A Look at Newer Pride in the US Military

Lily Rashkind, Staff Writer

Throughout the bulk of American History, LGBTQIA+ discrimination has been a prevalent issue regarding the U.S. Military. Over the past four years, the former president, Donald Trump reinstated the transgender military ban, which proved to be incredibly controversial, and discriminatory. LGBTQIA+ discrimination in the U.S. Military has been a prominent issue in the past and continues to be to this day, and beyond the former president. Although the current president, Joe Biden, reversed the transgender military ban, discrimination and hatred continue to be an issue within the Military. The direction that Biden seems to be taking the US Military has brought about new hope to many members and allies of the LGBTQIA+ community who plan to serve and defend the United States. One person who specifically opened up about the newfound hope the Biden Administrations’ lifting of the transgender military ban is Paulo Batista, a transgender man hoping to join the U.S. Military following the election of Biden. In a recent CNN headline article highlighting Joe Biden’s signing of the reversal of the transgender military ban, Paulo Batista shared his newfound hope and intention to serve in the U.S. military. He communicated the importance of the Biden administration’s action, and how in 2016, he had to choose whether or not to truly express himself or to keep quiet in order to fight for his country. When wondering how those around me have interpreted the newfound hope the Biden administration is bringing, it is clear that the reversal of the transgender military ban is greatly important to young people. Peri Mulvaney ‘23 says, “It’s inspiring to see how allies and members of the LGBTQIA+ community are not forced to hide their sexual or gender identities, as a result of “Don’t Ask, Don’t Tell”. People should not have to choose between openly expressing themselves, and fighting for their countries.“ 

However, despite the Biden administration’s efforts to reverse the negative effects of the former president’s past military ban, LGBTQIA+ and gender discrimination in the U.S. military are still vital issues that many Americans continue to face. Understanding the history behind LGBTQIA+ discrimination in the United States military is crucial to comprehend why there is still a long way to go. The earliest history the United States military has of LGBTQIA+ discrimination is throughout the Korean and Vietnam war. During World War II, The Korean War, and the Vietnam War, military leaders considered people who identified as part of the LGBTQIA+ community to have a mental defect that barred them from serving. While this was a huge setback for those who are part of the LGBTQIA+ community, and allies at the time, unfortunately, LGBTQIA+ discrimination continued to be prevalent into the 21st Century and to this day. In 1982, the U.S. military placed a ban on homosexuality in the United States Military, stating that homosexuality was incompatible with serving in the Military. Several years later, President Bill Clinton claimed that he would eliminate discrimination in the Military based on gender identity and sexual orientation. Under a policy brought about in 1993, entitled the DOD policy (Don’t Ask, Don’t Tell) those who served in the United States Military would be forced to hide their sexual orientation while training or in service. From 1993 until 2010, the DOD policy was in full effect, meaning that those in the Military could not reveal their sexual orientation, although queer men and women were still officially barred from service. However, in 2010, the House and Senate voted to overturn this discriminatory policy, and President Barrack Obama signed the Don’t Ask, Don’t Tell Repeal Act into law on December 22, 2010. From then on, Military personnel could be openly gay without fear of discharge. While strides were being made to allow openly gay Military personnel to serve without fear of discharge, the ban that was placed on transgender Military personnel had yet to be lifted until July 1, 2016, by President Barrack Obama. Unfortunately, the DOD reversed the changes under the Trump Administration effectively barring transgender Military Personnel from the Military.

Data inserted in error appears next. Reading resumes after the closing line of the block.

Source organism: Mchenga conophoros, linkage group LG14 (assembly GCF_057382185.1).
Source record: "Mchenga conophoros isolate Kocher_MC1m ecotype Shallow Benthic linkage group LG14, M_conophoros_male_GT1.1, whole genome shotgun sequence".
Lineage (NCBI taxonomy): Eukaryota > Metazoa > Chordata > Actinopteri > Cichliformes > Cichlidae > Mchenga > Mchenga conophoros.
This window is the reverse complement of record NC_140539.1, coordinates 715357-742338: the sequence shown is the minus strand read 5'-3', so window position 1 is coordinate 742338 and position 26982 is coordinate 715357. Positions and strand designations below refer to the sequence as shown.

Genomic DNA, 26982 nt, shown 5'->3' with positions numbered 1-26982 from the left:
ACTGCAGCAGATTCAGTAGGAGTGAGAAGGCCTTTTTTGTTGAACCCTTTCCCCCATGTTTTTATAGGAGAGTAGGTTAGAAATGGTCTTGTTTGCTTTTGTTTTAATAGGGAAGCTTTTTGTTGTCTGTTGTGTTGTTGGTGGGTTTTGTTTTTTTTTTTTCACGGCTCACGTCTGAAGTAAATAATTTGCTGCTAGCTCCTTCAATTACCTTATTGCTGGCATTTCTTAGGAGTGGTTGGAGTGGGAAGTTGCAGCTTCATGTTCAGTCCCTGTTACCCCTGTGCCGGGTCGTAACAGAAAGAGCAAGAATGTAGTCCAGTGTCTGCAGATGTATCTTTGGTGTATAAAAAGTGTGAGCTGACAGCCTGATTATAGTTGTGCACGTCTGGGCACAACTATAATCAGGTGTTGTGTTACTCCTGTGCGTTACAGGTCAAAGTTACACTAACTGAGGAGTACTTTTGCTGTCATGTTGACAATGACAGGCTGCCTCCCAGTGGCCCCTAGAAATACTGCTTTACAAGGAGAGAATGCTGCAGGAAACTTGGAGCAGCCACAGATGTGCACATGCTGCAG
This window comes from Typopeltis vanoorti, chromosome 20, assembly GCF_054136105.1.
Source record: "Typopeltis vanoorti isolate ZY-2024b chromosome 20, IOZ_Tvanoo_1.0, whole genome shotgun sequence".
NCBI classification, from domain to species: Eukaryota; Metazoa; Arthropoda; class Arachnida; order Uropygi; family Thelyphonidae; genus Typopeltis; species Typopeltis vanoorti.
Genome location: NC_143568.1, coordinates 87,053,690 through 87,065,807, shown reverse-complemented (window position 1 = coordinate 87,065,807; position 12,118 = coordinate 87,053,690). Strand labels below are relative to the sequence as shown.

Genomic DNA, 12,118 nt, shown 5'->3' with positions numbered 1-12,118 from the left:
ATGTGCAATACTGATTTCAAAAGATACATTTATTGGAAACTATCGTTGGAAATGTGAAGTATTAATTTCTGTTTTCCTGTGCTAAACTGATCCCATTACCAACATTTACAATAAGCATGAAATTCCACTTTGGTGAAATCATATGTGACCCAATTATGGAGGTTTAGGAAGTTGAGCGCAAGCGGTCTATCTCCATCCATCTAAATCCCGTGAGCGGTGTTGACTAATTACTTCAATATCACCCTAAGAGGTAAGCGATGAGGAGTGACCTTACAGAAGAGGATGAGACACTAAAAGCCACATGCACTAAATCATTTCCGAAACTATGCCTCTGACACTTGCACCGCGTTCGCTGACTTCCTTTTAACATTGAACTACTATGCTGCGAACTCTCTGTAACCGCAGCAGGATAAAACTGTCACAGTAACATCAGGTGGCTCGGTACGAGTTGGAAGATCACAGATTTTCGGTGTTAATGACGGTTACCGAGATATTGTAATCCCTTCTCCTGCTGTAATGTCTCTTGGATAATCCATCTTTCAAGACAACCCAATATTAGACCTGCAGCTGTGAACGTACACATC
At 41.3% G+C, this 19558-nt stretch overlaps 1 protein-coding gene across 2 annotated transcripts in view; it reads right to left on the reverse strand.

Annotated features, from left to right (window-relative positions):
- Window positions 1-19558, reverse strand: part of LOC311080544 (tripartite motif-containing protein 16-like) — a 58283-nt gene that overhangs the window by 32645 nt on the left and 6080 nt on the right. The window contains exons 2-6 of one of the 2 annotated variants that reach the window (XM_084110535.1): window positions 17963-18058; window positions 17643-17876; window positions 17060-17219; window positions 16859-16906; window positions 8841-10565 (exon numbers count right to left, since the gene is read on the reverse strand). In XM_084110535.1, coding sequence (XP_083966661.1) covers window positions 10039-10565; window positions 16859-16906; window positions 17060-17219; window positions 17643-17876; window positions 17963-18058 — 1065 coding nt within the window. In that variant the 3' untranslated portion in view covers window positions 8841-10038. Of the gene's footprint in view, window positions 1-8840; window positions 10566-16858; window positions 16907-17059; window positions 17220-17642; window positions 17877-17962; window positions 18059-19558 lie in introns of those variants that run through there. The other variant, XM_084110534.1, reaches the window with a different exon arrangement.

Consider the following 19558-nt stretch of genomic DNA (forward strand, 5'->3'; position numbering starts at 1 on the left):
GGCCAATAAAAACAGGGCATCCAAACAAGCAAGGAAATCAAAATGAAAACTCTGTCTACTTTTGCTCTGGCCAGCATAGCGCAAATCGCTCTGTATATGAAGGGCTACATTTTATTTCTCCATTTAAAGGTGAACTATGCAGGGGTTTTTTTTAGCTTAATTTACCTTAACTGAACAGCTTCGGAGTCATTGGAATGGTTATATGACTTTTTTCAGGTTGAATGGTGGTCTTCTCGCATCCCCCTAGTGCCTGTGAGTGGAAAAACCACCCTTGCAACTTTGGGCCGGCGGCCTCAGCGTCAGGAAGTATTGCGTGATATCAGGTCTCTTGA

While the rich history surrounding inclusion, and discrimination against members of the LGBTQIA+ community is heartbreaking and simply unjust, the United States and Biden Administration’s new reversal on the ban on transgender Military Personnel, is a positive stride in the right direction, in order to gain equal protection, opportunity, and acceptance for openly gay and transgender individuals, hoping to fight for the United States Military.